14 Adding a Driver Real Example Highlighted section Notice the added 1Ω emitter resisters on Q4 and Q5 Limit current during thermal run-a-way Help equalize the peak currents of the two transistors even if their β are different Notice the Cap (C10) from the output to R14-R15 It is a large cap for the AC signals that are amplified » It and the equivalent resistance have an RC time constant much larger than the period of the signal » It doesn't discharge under normal operation C10 acts as a small battery and maintains the voltage drop across R15 constant » Thus no AC current flows through it and it appears as an open to the AC signal

15 Adding a Driver Real Example Highlighted section Notice the Cap (C10) from the output to R14-R15 Since R15 appears as an open the AC load seen by the driver (Q3) isn’t increased by the low resistance values of R15 & R14 » Thus the gain for Q3 is greater, A V3 = r L3 /r e3

16 Quasicomlementary Amps Characteristics Similar to Complementary Used for high fidelity, high power amplifier Analysis Without Q4 and Q5 it is very similar to the previous circuit on page 139 Two diodes used to further reduce crossover distortion Q2 & Q3 biased near cutoff Not enough current in R6 or R7 to turn either Q4 or Q5 on Q4 and Q5 are both NPN transistors

17 Quasicomlementary Amps Characteristics Operation Without a signal Q2 & Q3 are barely on Minimal current in R6 & R7 Not enough to turn Q4 or Q5 on With signal On positive half cycle Q2 and Q4 drive the output » With Q2 on – the voltage on R6 turns Q4 on – thus raising the output voltage On negative half cycle Q3 and Q5 drive the output » Q3 turns on and the base of Q5 goes positive and it turns on – output goes neg

18 Quasicomlementary Amps Characteristics Actual circuit See page 144 Power Amplifier circuit is shown in the shaded area

19 Transformer-coupled Push-pull Circuit Characteristics Input to the power transistors is through a transformer Center tapped Bases of Q2 & Q3 on opposite sides of the secondary Q2 conducts on positive transition Q3 conducts on negative transition Transformers selected for impedance matching T2 – 8Ω speaker and a 10:1 turn ratio Q2 & Q3 see a 800 Ω load

20 Transformer-coupled Push-pull Circuit Characteristics Transformers Usually have a heavier metal cores Exact transformer replacements are critical for this type of circuit Expensive components that are avoided in designs if Complementary Symmetry or Quasicomplementary circuits can be used for coupling Operation See Figure 6-12 on page 145

21 Transformer-coupled Push-pull Circuit Characteristics Real circuit Fig 6-13 on page 146 Uses a transformer on the input for coupling Output stage, quasicomplementary Amp matches the load impedance High input impedance at T1 Less drift in output without direct coupling

22 High Power MOSFET Amps Characteristics Usually Complementary Uses both N and P type MOSFETs High output power over a wide frequency i.e., 250 W, from 5 -1MHz Usually a simpler design than comparable bipolar Amps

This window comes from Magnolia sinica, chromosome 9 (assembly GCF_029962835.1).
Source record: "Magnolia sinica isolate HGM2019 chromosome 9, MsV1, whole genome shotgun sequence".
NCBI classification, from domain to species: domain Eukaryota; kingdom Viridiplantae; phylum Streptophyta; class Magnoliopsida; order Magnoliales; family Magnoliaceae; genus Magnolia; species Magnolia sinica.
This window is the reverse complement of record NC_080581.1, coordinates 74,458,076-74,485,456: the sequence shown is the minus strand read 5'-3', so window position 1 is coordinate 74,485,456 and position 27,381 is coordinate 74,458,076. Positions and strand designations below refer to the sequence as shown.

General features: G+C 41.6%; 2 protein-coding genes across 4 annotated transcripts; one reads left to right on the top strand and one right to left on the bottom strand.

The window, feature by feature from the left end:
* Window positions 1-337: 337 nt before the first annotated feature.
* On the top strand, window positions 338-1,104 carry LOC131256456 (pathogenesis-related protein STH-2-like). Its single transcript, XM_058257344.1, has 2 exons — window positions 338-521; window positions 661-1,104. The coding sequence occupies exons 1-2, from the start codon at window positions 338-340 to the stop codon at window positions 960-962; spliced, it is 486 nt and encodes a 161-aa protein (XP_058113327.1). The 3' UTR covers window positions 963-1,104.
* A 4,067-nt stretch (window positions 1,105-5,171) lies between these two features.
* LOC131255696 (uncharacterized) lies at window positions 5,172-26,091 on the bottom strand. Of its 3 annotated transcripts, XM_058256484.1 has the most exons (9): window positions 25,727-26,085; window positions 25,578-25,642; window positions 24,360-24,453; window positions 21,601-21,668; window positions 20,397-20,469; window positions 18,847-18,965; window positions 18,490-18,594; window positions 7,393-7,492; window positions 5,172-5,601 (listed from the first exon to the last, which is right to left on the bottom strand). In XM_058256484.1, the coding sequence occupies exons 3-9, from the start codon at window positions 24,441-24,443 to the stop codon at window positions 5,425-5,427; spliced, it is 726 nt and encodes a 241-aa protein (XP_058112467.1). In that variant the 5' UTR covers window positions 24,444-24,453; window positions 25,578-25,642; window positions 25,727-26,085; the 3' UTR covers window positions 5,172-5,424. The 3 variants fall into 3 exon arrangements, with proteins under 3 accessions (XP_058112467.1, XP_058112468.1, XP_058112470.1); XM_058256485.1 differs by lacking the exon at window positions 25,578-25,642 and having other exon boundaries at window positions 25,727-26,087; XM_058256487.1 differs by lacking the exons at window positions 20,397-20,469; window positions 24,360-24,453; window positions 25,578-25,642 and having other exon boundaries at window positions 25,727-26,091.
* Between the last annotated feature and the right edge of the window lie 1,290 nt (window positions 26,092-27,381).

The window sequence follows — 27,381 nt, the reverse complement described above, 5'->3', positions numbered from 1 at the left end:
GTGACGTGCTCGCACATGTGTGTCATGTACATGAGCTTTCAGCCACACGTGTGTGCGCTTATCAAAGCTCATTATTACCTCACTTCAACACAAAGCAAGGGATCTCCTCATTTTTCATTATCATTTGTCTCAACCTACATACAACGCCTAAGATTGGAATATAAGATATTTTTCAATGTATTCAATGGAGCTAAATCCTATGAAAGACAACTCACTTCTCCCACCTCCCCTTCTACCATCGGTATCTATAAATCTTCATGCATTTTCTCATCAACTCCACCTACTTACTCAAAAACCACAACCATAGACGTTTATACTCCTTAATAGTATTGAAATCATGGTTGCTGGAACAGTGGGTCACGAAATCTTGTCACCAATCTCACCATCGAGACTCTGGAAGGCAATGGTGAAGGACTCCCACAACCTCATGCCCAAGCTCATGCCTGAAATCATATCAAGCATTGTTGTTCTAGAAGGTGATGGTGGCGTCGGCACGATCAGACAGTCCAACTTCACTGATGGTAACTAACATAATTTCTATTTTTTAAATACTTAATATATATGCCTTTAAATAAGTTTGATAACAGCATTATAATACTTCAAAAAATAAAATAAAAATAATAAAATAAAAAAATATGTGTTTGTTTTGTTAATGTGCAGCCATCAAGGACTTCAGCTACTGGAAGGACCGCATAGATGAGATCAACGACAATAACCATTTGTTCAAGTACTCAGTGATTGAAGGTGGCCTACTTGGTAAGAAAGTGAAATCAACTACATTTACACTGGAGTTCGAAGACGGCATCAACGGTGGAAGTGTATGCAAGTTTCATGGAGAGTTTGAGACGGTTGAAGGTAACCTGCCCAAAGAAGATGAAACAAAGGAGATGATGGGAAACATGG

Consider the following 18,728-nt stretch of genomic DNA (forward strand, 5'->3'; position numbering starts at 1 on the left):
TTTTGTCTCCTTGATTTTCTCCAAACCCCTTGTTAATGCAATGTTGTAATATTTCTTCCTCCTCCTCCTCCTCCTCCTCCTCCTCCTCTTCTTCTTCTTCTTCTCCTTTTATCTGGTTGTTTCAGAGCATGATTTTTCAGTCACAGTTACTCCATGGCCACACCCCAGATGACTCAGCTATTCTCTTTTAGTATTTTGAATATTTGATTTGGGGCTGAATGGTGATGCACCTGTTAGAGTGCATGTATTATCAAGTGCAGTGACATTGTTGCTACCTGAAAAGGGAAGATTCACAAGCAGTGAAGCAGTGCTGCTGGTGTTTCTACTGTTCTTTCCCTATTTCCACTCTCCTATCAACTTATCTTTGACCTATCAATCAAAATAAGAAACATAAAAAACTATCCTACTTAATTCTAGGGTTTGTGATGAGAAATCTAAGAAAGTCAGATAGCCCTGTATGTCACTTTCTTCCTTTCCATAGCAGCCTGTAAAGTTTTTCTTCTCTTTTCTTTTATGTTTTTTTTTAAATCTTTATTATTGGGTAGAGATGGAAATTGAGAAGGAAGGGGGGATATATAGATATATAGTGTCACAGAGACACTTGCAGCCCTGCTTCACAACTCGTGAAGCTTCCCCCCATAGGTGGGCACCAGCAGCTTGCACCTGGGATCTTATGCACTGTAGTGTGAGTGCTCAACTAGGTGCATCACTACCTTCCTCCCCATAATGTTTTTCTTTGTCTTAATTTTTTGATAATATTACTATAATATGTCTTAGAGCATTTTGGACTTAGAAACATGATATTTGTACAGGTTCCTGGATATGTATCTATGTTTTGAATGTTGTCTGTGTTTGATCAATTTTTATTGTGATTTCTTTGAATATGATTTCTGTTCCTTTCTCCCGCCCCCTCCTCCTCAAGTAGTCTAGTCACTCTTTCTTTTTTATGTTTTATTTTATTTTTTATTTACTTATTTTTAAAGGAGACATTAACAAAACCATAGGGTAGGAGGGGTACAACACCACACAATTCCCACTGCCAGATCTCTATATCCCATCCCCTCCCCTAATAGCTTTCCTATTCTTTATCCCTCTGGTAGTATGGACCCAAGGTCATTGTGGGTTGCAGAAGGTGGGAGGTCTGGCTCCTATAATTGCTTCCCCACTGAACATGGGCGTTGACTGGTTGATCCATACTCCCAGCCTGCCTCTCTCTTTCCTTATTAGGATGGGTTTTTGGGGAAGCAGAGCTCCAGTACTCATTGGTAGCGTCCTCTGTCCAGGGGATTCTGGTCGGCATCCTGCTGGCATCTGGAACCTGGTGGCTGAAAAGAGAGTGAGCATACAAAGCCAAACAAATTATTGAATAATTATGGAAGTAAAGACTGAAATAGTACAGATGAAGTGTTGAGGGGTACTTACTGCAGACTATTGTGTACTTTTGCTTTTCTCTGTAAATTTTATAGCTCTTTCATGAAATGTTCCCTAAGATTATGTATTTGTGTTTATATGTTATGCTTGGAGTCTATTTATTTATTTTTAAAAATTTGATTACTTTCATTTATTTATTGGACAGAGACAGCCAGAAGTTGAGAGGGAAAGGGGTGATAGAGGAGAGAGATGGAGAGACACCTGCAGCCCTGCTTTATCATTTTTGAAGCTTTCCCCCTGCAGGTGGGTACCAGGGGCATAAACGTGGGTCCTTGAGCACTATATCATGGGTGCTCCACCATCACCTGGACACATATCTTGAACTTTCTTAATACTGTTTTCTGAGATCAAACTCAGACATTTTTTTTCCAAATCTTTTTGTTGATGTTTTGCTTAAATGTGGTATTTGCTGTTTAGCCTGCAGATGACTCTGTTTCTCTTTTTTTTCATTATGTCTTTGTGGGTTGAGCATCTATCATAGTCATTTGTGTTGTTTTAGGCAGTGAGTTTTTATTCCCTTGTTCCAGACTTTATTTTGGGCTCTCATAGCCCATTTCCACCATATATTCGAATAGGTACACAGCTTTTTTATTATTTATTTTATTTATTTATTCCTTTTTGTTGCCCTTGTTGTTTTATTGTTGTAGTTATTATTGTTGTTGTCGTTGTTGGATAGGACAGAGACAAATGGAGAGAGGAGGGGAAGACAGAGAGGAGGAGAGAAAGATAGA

23 High Power MOSFET Amps Characteristics Sample circuit – Previous slide or page 147 Only Output stage shown (missing biasing and driver circuits) The P-type MOSFETs Q3 & Q4 have their sources tied to +75V The N-type MOSFETs Q5 & Q6 have their sources tied to -75V All the output transistor drains are connected to the Speaker circuit Zener Diodes are used to prevent overdriving the output transistors with more than 8.2 V The impedance of L1 and R7 are to balance the reactance of the load at high frequencies

24 High Power MOSFET Amps Characteristics Operation Positive going input signal Base of Q1 goes positive and its emitter voltage follows, but 0.7 volts lower » V GS for Q3 and Q4 goes smaller – they remain turned off Base of Q2 goes positive, Q2conducts less, emitter goes positive » V GS for Q5 and Q6 turn on » Voltage at point X goes negative Negative going input signal Same type of scenario – but Point X goes positive

25 High Power MOSFET Amps Troubleshooting tips Voltage at point X should be at 0VDC w/out input Should have 3.5 volts across both transistors If not, probably the base biasing of either Q1 or Q2 is off If 8.2V – check for open Q1/Q2 or biasing problem

26 Troubleshooting First steps – look for the obvious Smoke Signs of overheating Power cord - unplugged, Fuse blown, etc Flow Chart on page 150 Notes on Transistor testing Check all junction in both directions – High one way – other Low resistance Double check all removed transistors – parallel components can cause bad in-circuit readings

27 Troubleshooting Notes on replacing components Try for exact replacements Research any substitution parts Shorted power transistor Replace part and restart the system gradually using a Variable transformer as shown on page 152 With out the full AC supply you may be able to ID a part that caused the failure of the power transistor before blowing the replacement one you installed See test setup on page 153